A Chandler native serves aboard a floating airport
By Patricia Rodriguez, Guest Writer
NORFOLK, Va. – Petty Officer 2nd Class Daniel Fuller, a native of Chandler, serves the United States Navy aboard one of the world’s largest warships, the United States Navy aircraft carrier USS Gerald R. Ford.
Fuller joined the Navy 17 years ago. Today, Fuller works in aircraft maintenance administration.
“When I was 20, 9/11 happened. I come from a Native American background and we feel a duty to serve our country when it’s under attack,” Fuller said. “Two of my cousins and one of my best friends joined the Marines and I went to the Navy.”
Growing up in Chandler, Fuller attended Dobson High School and graduated in 2000. Today, Fuller relies on skills and values similar to those found in Chandler to succeed in the military.
“Knowing things are bad, they’re going to change and you have to learn to adapt and overcome, that’s what I learned from my hometown,” Fuller said. “Nothing is going as planned and it’s fine.”
These lessons helped Fuller while he served in the Navy.
Aircraft carriers offer unique capabilities and survivability. They are a powerful display of the US Navy’s legacy of innovation, technological evolution and maritime dominance, Navy officials say.
The USS Gerald R. Ford represents the first major investment in aircraft carrier design since the 1960s. The ship is designed to support new technologies and a modern air wing essential to deterring and defeating close adversaries in a complex maritime environment.
Ford offers a significant increase in the rate of production of sorties, approximately three times the power generation capacity and a reduction of $4 billion in total life cycle cost per ship, compared to a class aircraft carrier Nimitz.
Once deployed, the Ford-class will serve as the centerpiece of strike group operations throughout the 21st century, supporting a multitude of evolving national strategic objectives. When the air wing embarks, the ship carries more than 70 attack fighter jets, helicopters and other aircraft, all of which take off and land from a state-of-the-art electromagnetic aircraft launch system. With nearly 5,000 sailors serving on board, Ford is a self-contained mobile airport.
Aircraft carriers are often the first response to a global crisis due to their ability to operate freely in international waters anywhere on the world’s oceans.
Carrier battle groups have the unique advantage of mobility, which makes them far more strategically advantageous than fixed bases. No other weapon system can deploy and operate with the speed, endurance, agility, and combat capability of a full-size nuclear-powered aircraft carrier.
“I couldn’t be more proud of our sailors; this crew has shown phenomenal resilience and skill during every phase of our operational development,” said Captain Paul Lanzilotta, Commanding Officer of Ford. “
Since the commissioning of the USS Langley 100 years ago, the nation’s aircraft carriers, such as Ford’s, and shipborne air wings have projected power, maintained control of the sea, enhanced deterrence, provided humanitarian aid and disaster relief, and maintained enduring commitments around the world.
Gerald R. Ford represents a generational leap in the aircraft carrier’s ability to project power globally.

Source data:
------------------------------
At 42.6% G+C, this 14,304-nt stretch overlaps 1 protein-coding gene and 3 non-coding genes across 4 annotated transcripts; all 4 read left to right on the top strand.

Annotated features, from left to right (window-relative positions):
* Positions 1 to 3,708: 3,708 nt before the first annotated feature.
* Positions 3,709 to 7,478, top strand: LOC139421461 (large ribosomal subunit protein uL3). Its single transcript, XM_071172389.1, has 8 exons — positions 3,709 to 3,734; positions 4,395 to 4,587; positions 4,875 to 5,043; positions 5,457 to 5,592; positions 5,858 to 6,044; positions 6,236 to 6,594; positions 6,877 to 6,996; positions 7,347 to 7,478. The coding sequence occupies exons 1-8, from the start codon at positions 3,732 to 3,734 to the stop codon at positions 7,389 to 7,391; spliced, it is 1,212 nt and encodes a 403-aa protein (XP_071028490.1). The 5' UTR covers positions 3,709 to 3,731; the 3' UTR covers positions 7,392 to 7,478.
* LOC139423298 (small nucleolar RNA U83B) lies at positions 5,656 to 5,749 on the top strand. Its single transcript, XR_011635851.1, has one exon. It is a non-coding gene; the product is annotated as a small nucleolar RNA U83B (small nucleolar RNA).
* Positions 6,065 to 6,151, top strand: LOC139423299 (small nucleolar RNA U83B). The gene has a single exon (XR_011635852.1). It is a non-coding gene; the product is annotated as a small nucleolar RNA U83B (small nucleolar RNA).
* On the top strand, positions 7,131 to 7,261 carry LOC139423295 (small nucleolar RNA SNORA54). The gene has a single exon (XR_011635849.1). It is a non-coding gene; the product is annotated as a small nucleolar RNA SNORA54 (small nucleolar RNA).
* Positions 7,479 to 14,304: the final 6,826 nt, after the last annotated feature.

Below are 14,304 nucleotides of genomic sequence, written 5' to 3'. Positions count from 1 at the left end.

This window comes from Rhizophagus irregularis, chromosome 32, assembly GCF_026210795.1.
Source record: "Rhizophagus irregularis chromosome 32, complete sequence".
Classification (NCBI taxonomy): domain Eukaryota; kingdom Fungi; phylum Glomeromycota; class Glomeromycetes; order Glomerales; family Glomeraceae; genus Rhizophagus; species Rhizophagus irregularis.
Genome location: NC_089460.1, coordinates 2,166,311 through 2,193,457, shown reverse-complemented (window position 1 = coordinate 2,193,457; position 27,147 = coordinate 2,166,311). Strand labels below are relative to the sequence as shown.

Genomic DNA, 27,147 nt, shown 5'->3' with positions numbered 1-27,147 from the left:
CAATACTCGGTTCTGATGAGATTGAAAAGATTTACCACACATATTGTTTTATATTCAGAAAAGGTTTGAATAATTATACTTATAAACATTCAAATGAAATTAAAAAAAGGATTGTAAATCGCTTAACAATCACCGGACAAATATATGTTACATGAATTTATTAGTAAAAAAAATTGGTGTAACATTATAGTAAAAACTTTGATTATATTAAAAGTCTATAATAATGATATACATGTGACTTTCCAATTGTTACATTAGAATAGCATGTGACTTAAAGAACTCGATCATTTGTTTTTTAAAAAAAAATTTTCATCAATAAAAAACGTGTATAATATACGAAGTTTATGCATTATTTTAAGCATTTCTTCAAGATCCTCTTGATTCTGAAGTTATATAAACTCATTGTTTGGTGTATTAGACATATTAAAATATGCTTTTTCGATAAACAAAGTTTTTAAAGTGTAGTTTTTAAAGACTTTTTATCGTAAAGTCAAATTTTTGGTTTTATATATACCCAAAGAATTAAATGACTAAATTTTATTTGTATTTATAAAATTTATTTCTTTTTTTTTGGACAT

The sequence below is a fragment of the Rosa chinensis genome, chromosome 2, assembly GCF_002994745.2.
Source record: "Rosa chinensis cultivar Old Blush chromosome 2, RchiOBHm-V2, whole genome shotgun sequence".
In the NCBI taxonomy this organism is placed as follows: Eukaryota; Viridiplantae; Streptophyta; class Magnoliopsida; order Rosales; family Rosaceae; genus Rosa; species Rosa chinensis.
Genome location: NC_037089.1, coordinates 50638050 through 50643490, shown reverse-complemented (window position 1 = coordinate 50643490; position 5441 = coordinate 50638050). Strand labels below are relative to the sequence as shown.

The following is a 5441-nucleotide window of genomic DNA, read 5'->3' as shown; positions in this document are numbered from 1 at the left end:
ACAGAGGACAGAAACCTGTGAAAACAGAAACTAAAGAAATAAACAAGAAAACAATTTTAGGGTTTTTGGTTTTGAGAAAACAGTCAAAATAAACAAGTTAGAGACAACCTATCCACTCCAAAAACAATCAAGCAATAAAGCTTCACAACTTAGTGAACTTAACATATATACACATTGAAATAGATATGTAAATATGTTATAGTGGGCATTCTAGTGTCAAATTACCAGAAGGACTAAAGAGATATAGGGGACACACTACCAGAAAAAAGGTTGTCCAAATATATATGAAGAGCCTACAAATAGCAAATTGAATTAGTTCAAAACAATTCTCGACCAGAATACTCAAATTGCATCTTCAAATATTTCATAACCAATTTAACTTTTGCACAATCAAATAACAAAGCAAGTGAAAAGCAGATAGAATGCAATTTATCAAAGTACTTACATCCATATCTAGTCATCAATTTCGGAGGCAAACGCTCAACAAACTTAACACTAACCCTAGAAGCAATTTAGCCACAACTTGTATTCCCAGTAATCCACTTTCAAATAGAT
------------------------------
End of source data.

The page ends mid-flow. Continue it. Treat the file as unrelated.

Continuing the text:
“The carrier is the centerpiece of our United States Navy, our flagship, and a constant reminder to the rest of the world of our enduring maritime presence and influence,” Rear Arm said. James P. Downey, USN, Aircraft Carrier Program Executive Officer (PEO). “These ships touch every part of our navy’s mission to project power, provide control of the seas and deter our adversaries.”
Serving in the Navy means Fuller is part of a team that takes on new importance in the United States’ focus on rebuilding military readiness, strengthening alliances and reforming business practices in support national defense strategy.
“The Navy is a technical branch of the military, it’s not just combat oriented,” Fuller said. “We are capable of carrying out important missions for humanity and our planet. We touch land, sea and space.
With more than 90% of all commerce traveling by sea, and 95% of global telephone and Internet traffic carried by fiber optic cables lying on the ocean floor, Navy officials continue to emphasize that the America’s prosperity and security depend directly on a strong and ready navy.
Fuller and the Sailors with whom they serve have many opportunities to achieve accomplishments during their military service.
“My proudest moment wasn’t an award, a medal or a coin,” Fuller said. “It was an invitation to eat at the chef’s mess. During a deployment on the USS Lincoln, we had a plane that was down due to a faulty windshield wiper. It didn’t have a part number or a cage, so it was almost impossible to find the book with the diagrams to fix it.
“After hours of searching, I found the schematic book and gave it to the maintainers. plane was their only means of transportation to get better medical care. Later, the chief thanked me for my tireless efforts by inviting me to eat with them at the mess. It was great.”
As Fuller and other Sailors continue to train and fly missions, they are proud to serve their country in the United States Navy.
“Serving in the Navy is like being part of a family,” Fuller added. “It’s being able to defend civilians that we will never know. It’s to take care of the guy on your right and on your left and learn leadership so that one day we can return to civilian life and become better Americans. (Mass Communication Specialist 1st Class Patricia Rodriguez is with the U.S. Navy Office of Community Outreach)